By: Jéssica Cruz
The more market surveys are conducted, the greater the conviction is that survey respondents are telling us what they think is good and explaining their behavior. But respondents may not have the ability to explain how and why they make decisions. Despite advances in the area, it is notable that market research is still more focus on analyzing what people say than on identifying the affective or emotional responses that may really drive their behavior.
Emotions are a big part of who we are and we can not escape them. Academics believe that emotions have an evolutionary basis (Ekman, 1994) because they are intimately linked to specific actions, such as escape / avoidance (as in the case of fear), withdrawal (as in the case of sadness), struggle (as in the case of anger) and engagement (as in the case of happiness and love).
Because emotions and thoughts are so interconnected, there may be times when our emotions drive our thinking and vice versa. It is possible that sometimes we do not know what we do think about something and our affective response determines the thoughts that occur. In fact, our emotional brain may be guiding our thinking long before we have any clear thinking.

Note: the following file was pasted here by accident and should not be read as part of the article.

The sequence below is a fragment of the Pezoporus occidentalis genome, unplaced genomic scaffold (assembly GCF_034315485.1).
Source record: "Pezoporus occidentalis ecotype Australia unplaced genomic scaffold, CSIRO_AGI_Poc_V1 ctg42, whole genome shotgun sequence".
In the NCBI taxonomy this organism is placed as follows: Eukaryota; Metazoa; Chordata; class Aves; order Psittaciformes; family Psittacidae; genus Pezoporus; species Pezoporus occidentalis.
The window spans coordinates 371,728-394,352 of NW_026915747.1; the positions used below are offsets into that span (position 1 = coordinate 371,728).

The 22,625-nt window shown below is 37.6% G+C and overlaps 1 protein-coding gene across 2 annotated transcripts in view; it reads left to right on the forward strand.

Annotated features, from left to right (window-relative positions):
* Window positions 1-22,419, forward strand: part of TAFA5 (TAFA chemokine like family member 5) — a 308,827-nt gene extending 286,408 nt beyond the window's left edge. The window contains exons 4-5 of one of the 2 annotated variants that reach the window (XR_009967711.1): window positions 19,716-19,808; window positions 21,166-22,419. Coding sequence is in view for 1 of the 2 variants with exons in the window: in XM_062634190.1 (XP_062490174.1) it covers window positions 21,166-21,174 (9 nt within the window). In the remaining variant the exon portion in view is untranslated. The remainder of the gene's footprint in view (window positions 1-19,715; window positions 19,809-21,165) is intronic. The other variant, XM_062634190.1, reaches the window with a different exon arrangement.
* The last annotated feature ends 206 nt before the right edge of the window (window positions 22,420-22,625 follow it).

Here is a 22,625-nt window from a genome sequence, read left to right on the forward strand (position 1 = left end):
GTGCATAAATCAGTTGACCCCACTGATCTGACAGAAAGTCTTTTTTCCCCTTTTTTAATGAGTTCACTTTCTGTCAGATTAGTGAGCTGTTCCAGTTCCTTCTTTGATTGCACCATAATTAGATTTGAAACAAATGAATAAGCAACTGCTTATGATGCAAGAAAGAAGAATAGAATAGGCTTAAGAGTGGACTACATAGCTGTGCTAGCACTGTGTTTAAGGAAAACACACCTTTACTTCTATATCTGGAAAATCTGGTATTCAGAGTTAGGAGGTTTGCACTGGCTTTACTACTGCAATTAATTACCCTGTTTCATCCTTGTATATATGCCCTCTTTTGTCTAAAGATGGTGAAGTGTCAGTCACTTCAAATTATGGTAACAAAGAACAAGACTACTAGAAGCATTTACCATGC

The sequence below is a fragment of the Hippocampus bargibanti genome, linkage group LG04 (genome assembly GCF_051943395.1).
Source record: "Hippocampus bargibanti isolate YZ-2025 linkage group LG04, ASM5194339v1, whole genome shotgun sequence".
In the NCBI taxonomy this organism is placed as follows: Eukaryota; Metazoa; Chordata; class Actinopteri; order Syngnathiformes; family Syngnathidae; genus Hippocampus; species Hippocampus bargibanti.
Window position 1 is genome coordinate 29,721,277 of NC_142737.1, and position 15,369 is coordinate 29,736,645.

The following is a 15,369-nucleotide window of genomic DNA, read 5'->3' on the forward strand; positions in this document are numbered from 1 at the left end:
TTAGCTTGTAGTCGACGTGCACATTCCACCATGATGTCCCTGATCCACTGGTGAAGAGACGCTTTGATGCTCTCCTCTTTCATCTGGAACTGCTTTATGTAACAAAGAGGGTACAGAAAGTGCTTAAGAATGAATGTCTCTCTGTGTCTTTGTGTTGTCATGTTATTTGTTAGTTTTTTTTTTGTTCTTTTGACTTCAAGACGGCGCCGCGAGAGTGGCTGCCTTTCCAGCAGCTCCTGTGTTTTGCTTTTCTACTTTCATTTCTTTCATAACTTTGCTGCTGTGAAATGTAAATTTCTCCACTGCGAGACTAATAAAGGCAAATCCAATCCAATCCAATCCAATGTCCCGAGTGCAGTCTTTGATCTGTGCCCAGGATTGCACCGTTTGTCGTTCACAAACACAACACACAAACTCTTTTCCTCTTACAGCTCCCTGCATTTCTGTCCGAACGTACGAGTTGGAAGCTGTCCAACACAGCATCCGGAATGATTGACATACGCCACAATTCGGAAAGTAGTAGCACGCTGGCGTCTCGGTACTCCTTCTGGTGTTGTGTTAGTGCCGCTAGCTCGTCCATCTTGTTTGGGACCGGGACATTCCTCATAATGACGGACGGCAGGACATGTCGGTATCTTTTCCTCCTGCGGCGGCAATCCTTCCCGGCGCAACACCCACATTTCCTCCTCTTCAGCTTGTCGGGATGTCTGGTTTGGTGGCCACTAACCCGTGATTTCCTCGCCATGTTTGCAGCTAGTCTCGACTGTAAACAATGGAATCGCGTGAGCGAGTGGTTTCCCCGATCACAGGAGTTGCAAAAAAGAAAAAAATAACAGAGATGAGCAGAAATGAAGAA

Emotions are now increasingly gaining ground and being taken into account in analyzes and planning. Strategies that take into account consumer behavior and brand experience are based on customer perception, guided primarily by emotion.
Because of a greater global interest in transforming emotions into mayor insights, new technologies have been helping to capture emotions in consumption. Between the end of 2016 and early 2017 a French bookstore network used images from an internal camera circuit to feed software that scrutinizes consumer movements.
In market research, more sophisticated techniques like facereading, eyetracking and thermal camera assist in a greater perception and consideration of the feelings of the interviewee.
Considering emotions allows a better precision in insights because, unlike conventional techniques, emotions can not be “edited” to appear rational. They are experienced live and they control in an impulsive way our behavior, creating authentic insights.
The analysis of emotions remains the key to accurate insights and should be increasingly used and considered in planning and developments of studies in market research.